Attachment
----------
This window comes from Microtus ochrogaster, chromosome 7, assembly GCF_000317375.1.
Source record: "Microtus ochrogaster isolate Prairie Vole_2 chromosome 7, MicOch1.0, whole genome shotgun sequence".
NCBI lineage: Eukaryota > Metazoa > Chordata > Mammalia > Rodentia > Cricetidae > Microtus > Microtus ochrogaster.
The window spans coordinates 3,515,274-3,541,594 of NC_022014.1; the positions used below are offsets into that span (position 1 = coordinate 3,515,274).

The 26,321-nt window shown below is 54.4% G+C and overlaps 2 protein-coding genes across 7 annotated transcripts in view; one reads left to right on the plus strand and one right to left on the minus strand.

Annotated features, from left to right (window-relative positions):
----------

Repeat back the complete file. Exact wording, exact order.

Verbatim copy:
This window comes from Microtus ochrogaster, chromosome 7, assembly GCF_000317375.1.
Source record: "Microtus ochrogaster isolate Prairie Vole_2 chromosome 7, MicOch1.0, whole genome shotgun sequence".
NCBI lineage: Eukaryota > Metazoa > Chordata > Mammalia > Rodentia > Cricetidae > Microtus > Microtus ochrogaster.
The window spans coordinates 3,515,274-3,541,594 of NC_022014.1; the positions used below are offsets into that span (position 1 = coordinate 3,515,274).

The 26,321-nt window shown below is 54.4% G+C and overlaps 2 protein-coding genes across 7 annotated transcripts in view; one reads left to right on the plus strand and one right to left on the minus strand.

Annotated features, from left to right (window-relative positions):